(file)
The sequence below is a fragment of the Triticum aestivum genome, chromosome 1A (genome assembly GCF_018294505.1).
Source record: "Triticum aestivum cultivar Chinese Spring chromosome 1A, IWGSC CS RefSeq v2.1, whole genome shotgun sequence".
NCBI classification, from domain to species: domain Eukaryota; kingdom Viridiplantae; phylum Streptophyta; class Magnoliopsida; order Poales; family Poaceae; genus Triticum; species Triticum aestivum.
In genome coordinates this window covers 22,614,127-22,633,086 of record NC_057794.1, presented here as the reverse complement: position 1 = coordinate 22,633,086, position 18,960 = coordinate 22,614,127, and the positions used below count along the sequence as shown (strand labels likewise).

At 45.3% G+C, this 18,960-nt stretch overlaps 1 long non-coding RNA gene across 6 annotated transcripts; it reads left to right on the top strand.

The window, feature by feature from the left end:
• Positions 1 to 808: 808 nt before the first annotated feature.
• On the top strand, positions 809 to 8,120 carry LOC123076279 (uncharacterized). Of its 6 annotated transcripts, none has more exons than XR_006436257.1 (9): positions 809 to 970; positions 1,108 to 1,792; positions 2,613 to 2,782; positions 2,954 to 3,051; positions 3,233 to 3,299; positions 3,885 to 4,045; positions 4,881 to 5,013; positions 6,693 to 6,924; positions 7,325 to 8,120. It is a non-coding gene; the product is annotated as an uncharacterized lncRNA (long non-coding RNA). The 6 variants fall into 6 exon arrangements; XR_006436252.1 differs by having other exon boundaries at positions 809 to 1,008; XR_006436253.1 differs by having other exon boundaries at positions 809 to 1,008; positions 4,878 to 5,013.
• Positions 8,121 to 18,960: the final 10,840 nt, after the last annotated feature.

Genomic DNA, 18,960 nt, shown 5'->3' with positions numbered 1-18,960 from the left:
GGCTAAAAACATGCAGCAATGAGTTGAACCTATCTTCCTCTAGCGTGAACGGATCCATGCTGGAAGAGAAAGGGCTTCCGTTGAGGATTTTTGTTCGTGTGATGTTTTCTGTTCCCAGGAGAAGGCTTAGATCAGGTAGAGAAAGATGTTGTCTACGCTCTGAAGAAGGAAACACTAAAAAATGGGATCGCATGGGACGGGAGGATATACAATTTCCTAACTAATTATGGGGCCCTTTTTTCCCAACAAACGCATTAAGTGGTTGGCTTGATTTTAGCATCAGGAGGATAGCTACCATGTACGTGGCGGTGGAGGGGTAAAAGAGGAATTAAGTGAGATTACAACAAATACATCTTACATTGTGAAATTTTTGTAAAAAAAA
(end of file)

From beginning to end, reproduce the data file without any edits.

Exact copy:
The sequence below is a fragment of the Triticum aestivum genome, chromosome 1A (genome assembly GCF_018294505.1).
Source record: "Triticum aestivum cultivar Chinese Spring chromosome 1A, IWGSC CS RefSeq v2.1, whole genome shotgun sequence".
NCBI classification, from domain to species: domain Eukaryota; kingdom Viridiplantae; phylum Streptophyta; class Magnoliopsida; order Poales; family Poaceae; genus Triticum; species Triticum aestivum.
In genome coordinates this window covers 22,614,127-22,633,086 of record NC_057794.1, presented here as the reverse complement: position 1 = coordinate 22,633,086, position 18,960 = coordinate 22,614,127, and the positions used below count along the sequence as shown (strand labels likewise).

At 45.3% G+C, this 18,960-nt stretch overlaps 1 long non-coding RNA gene across 6 annotated transcripts; it reads left to right on the top strand.

The window, feature by feature from the left end:
• Positions 1 to 808: 808 nt before the first annotated feature.
• On the top strand, positions 809 to 8,120 carry LOC123076279 (uncharacterized). Of its 6 annotated transcripts, none has more exons than XR_006436257.1 (9): positions 809 to 970; positions 1,108 to 1,792; positions 2,613 to 2,782; positions 2,954 to 3,051; positions 3,233 to 3,299; positions 3,885 to 4,045; positions 4,881 to 5,013; positions 6,693 to 6,924; positions 7,325 to 8,120. It is a non-coding gene; the product is annotated as an uncharacterized lncRNA (long non-coding RNA). The 6 variants fall into 6 exon arrangements; XR_006436252.1 differs by having other exon boundaries at positions 809 to 1,008; XR_006436253.1 differs by having other exon boundaries at positions 809 to 1,008; positions 4,878 to 5,013.
• Positions 8,121 to 18,960: the final 10,840 nt, after the last annotated feature.

Genomic DNA, 18,960 nt, shown 5'->3' with positions numbered 1-18,960 from the left:
GGCTAAAAACATGCAGCAATGAGTTGAACCTATCTTCCTCTAGCGTGAACGGATCCATGCTGGAAGAGAAAGGGCTTCCGTTGAGGATTTTTGTTCGTGTGATGTTTTCTGTTCCCAGGAGAAGGCTTAGATCAGGTAGAGAAAGATGTTGTCTACGCTCTGAAGAAGGAAACACTAAAAAATGGGATCGCATGGGACGGGAGGATATACAATTTCCTAACTAATTATGGGGCCCTTTTTTCCCAACAAACGCATTAAGTGGTTGGCTTGATTTTAGCATCAGGAGGATAGCTACCATGTACGTGGCGGTGGAGGGGTAAAAGAGGAATTAAGTGAGATTACAACAAATACATCTTACATTGTGAAATTTTTGTAAAAAAAA